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I Should Be An Alcoholic

There’s nothing more daring than showing up, putting ourselves out there and letting ourselves be seen. -Brene Brown

I should be an alcoholic.

Just as much as I was born with American Indian blood flowing through my veins, I was also born with a heritage of substance abuse.

I never met my paternal grandfather. He died in a car accident brought on by substances. My father began his journey with substances soon after his dad died (he was 8) My younger brother began experimenting with substances in high school. My youngest sister innocently entered the world of pills to help her sleep. She would tell you today that the price is high to numb your pain. And I have addictions of my own, maybe less subtle, displayed in performance and perfectionism, but addictions just the same.

All of us are affected by addiction. Whether it’s our own or someone else’s.

In our dependency or in our codependency we are all in need.

“We” are no different than “them”.

I’m a part of a family that’s in recovery. I’ve heard it said and believe it to be true that our most powerful teaching moments occur when we screw up. Because of this, I feel confident that I have a deep well to draw from here.

I started reading book called “Hope & Help for the Addicted” by Jeff VanVonderen.

(I also started going to counseling. I’m learning to tell my imperfect story without apologizing and I needed some support in this.)

What I’m reading is so helpful as it relates to family ministry. I think it’s good to know how family systems are affected when a person struggles with addiction. It takes a great deal of courage to recognize these things in ourselves and in others. I hope that you’ll be courageous today as you read this list and you’ll continue to look for ways to help families recover.

Notes from Jeff:

  • Just as the chemically dependent person is powerless to will himself/ herself out of use of chemicals to which they are addicted, so too is the codependent person powerless to change the chemically dependent person to whom he or she is addicted.
  • Families get well one person at a time.
  • The best way to confront the dysfunctional system of which you are a member is to BECOME AND STAY FUNCTIONAL.
  • Saying there is a problem when there is one does not cause the problem; it only EXPOSES it.
  • It’s OK to stop supporting things on the outside that you do not support on the inside. THIS IS BEING HONEST.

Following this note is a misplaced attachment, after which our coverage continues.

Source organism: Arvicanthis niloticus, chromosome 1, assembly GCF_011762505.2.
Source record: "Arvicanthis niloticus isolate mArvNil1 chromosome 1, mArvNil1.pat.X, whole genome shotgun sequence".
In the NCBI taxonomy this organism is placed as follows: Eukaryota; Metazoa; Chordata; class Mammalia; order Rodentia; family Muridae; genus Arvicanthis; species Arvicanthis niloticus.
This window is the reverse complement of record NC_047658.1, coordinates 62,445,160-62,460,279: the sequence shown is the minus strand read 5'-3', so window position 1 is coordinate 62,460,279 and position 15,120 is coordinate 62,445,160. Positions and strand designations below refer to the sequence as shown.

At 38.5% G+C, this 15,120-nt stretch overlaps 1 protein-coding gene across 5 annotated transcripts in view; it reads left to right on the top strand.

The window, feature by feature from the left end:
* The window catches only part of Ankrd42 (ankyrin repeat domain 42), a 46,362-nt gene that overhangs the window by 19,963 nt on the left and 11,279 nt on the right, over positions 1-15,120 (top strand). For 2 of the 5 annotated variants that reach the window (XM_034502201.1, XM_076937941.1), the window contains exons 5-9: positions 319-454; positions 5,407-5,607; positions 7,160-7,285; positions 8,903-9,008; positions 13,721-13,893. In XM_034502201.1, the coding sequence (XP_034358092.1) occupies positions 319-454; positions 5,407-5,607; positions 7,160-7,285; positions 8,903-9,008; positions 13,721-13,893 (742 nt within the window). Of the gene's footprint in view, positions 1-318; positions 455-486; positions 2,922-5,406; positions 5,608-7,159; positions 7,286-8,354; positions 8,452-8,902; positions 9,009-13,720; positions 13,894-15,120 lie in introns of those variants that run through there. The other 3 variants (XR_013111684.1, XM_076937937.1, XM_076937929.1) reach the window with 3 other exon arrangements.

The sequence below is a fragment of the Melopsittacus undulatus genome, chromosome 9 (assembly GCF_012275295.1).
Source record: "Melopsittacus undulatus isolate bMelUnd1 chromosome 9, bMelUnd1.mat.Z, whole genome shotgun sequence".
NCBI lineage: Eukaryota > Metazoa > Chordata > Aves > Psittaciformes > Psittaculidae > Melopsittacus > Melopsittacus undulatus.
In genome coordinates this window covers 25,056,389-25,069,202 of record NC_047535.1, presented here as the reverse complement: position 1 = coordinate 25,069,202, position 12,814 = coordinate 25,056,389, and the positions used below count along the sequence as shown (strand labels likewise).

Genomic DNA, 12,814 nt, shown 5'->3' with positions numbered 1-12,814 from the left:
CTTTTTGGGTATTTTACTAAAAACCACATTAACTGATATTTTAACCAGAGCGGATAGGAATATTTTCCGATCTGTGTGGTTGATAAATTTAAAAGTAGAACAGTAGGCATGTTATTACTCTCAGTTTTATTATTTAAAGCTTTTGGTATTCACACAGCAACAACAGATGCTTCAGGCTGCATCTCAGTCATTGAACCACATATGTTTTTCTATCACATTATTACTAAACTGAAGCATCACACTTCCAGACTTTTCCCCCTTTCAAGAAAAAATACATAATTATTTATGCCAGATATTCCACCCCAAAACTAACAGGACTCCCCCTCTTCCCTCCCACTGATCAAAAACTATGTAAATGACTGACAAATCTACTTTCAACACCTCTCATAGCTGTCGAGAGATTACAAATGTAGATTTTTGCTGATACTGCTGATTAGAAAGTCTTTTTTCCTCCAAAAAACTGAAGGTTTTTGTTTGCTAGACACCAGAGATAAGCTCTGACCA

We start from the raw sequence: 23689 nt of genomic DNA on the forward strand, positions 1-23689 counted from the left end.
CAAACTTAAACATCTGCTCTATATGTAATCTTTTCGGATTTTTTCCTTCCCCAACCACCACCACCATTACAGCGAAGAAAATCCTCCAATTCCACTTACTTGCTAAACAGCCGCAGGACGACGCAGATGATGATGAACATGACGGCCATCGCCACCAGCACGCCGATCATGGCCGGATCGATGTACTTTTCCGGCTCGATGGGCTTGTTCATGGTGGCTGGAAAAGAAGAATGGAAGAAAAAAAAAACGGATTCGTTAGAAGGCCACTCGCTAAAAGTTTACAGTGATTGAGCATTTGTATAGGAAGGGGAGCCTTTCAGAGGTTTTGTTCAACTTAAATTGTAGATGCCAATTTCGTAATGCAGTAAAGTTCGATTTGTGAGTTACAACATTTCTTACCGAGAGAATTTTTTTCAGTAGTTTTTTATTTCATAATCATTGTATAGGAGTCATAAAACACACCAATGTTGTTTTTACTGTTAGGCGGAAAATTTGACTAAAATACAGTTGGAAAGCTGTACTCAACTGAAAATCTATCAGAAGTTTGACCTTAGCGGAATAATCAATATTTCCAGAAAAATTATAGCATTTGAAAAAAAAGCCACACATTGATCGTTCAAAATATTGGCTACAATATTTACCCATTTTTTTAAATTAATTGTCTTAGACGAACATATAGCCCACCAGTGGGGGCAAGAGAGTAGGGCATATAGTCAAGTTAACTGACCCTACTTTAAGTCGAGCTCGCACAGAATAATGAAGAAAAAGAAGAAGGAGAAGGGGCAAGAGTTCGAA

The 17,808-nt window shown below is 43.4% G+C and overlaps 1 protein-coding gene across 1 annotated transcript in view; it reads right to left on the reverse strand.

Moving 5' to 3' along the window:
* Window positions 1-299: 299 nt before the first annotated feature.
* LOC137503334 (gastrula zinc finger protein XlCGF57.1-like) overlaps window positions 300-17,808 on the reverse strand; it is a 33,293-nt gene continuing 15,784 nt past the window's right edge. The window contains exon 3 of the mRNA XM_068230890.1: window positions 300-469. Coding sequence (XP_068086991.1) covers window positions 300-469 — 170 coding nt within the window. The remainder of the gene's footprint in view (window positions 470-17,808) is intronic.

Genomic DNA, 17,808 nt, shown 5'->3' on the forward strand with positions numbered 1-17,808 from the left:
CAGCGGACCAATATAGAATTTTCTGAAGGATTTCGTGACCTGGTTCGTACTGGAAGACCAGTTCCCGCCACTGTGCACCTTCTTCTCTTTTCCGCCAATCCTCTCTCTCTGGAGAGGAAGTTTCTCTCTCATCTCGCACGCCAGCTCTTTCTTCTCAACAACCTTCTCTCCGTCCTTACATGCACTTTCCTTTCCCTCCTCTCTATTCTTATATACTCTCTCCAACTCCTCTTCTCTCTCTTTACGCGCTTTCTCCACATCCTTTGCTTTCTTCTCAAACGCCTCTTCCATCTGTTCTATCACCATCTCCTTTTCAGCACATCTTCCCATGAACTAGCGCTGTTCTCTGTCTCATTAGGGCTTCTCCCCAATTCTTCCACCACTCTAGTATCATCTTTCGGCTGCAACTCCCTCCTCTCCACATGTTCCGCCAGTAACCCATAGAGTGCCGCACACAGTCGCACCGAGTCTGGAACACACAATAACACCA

• Recovery is a process in the same way that becoming dysfunctional is a process.
  • Codependent people are not so because of the chemically dependent person. They are codependent because in their attempts to help the dependent person, they have neglected their own health and have become dependent on the dependent person as their source of well-being.
  • Family members may be in more pain than the dependent person simply because they do not have chemical use to numb it.
  • The most significant underlying issue in codependency is shame.
  • A grace-full, accepting, redemptive environment is most conducive to recovery from codependency.

Think about our position in the church, we have the hope and the resources to lead people to whole-hearted living. We can offer grace-full/ shameless places of acceptance and redemption through Jesus Christ. Everything he ever said or did was good and right and on purpose to rescue our hearts. We have the most conducive environment for recovery in the vulnerable lives we share together in the church.

Who’s ready to put yourself out there? You have an environment that’s prime for recovery–let’s step into it, as vulnerable as it is, and pass out hope like it’s raining down in buckets (because it is).


by Brooklyn Lindsey

Brooklyn loves being in the trenches as a youth pastor. For the last seven years, she's served at Highland Park Church of the Nazarene in Lakeland Florida. That's why her Instagram pictures are just so ridiculously awesome. Being surrounded by oceans and a magical place where dream comes true, she can't complain. Brooklyn is a minister, a communicator, and likes to read and write. Her books include: The Kingdom Experiment, Confessions Of A Not-So-Supermodel, Sacred Life, To Save A Life: Devo2Go, Opposite Day, A Parents Guide to Understanding Your Teenage Daughter, and 99 Thoughts for Junior Highers. She is also the co-pastor of a Saturday evening missional community with her husband Coy Lindsey, also at Highland Park. They have two daughters (1st grade and pre-school). There are not pets in the house. But they do have a dog named Chip (who is actually any lizard that they see outside). Preferred mode of transportation: a fixed up beach cruiser. Her favorite snack lately: Sasquatch Big Steak (Teriyaki Beef Jerky) and Frozen Hot Chocolate.

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3 thoughts on “I Should Be An Alcoholic

  1. Thanks for your honesty and transparency. Excellent article.

  2. Dan Klassen

    Brooklyn is someone I admire. Performance and perfectionism are addictive. As a recovering Pharisee, I will add that it is easy when you are motivated by what is achievable and visible, it is easy to judge others who are less driven or appear less competent. It is hard to distinguish between what is appropriate judgement, and what is harmful judgement, just as at other times its hard to distinguish between compassion and enabling. As I look through the list above, it reminds me of God’s words about speaking the truth in love. Looks like a good grasp of each of those – truth and love – will find them to be the same. Thanks for the insight and vulnerability Brooklyn 🙂

  3. Thanks for your encouragement guys. Really great to be on this journey with so many who love Jesus and each other so openly.

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I Should Be An Alcoholic

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